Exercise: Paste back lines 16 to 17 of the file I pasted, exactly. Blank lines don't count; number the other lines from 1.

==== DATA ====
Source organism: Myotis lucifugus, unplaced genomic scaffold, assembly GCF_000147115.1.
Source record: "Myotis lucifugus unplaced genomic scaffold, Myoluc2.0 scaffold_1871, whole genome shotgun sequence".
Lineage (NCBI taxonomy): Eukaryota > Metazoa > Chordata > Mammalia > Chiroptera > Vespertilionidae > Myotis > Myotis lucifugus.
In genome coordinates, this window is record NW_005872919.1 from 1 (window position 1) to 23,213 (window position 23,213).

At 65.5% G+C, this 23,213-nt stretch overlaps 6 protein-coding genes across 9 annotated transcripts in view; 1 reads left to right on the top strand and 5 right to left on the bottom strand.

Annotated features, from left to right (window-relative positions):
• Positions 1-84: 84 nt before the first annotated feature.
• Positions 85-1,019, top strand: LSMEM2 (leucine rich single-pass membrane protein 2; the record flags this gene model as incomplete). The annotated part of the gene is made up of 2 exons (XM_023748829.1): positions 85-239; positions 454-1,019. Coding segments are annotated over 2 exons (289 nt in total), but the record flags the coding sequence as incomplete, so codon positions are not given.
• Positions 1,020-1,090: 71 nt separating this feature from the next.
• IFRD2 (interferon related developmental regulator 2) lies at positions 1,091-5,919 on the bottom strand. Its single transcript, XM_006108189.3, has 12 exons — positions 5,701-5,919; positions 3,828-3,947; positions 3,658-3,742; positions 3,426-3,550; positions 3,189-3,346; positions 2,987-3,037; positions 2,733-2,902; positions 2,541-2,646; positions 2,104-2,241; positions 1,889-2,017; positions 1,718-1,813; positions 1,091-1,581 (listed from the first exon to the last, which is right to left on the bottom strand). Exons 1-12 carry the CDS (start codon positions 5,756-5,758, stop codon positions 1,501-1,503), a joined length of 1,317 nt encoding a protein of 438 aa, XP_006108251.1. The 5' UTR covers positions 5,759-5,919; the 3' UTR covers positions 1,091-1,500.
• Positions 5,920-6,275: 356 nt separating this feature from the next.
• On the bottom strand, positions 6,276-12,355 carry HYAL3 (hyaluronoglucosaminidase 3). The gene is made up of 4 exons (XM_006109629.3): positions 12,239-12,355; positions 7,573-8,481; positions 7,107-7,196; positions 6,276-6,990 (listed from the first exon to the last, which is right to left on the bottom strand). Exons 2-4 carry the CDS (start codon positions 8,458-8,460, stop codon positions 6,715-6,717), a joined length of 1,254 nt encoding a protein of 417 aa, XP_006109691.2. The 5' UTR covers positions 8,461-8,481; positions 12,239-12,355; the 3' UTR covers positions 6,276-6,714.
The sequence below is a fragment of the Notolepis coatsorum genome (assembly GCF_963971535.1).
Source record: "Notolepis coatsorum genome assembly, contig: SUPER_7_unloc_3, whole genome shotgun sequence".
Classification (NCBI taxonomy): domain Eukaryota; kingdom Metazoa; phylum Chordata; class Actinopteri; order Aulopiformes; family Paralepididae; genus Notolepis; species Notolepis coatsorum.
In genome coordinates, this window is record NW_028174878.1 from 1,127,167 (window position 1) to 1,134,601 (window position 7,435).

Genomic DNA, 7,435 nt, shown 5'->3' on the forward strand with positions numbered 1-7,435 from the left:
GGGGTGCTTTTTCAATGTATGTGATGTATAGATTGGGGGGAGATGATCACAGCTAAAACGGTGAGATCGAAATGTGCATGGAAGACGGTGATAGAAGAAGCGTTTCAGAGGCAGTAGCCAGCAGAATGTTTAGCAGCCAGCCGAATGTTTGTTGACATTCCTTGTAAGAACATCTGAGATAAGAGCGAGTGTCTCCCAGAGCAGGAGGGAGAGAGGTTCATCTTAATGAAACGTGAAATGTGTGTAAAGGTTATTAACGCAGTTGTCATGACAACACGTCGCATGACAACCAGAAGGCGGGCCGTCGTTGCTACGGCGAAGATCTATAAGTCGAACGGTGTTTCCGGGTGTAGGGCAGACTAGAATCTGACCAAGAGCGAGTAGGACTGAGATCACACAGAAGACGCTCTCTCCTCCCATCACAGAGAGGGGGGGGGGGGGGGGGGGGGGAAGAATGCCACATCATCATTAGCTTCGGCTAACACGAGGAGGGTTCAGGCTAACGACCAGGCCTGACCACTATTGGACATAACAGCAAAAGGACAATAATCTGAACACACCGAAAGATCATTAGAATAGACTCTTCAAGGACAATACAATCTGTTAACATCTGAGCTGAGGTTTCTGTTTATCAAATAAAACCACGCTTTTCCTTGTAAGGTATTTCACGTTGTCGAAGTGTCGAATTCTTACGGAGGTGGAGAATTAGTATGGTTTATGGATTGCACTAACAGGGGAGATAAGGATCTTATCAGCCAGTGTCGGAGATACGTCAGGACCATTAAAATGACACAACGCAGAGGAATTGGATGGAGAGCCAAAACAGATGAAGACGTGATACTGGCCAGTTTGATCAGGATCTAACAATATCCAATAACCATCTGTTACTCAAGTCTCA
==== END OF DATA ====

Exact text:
In genome coordinates, this window is record NW_028174878.1 from 1,127,167 (window position 1) to 1,134,601 (window position 7,435).

Genomic DNA, 7,435 nt, shown 5'->3' on the forward strand with positions numbered 1-7,435 from the left: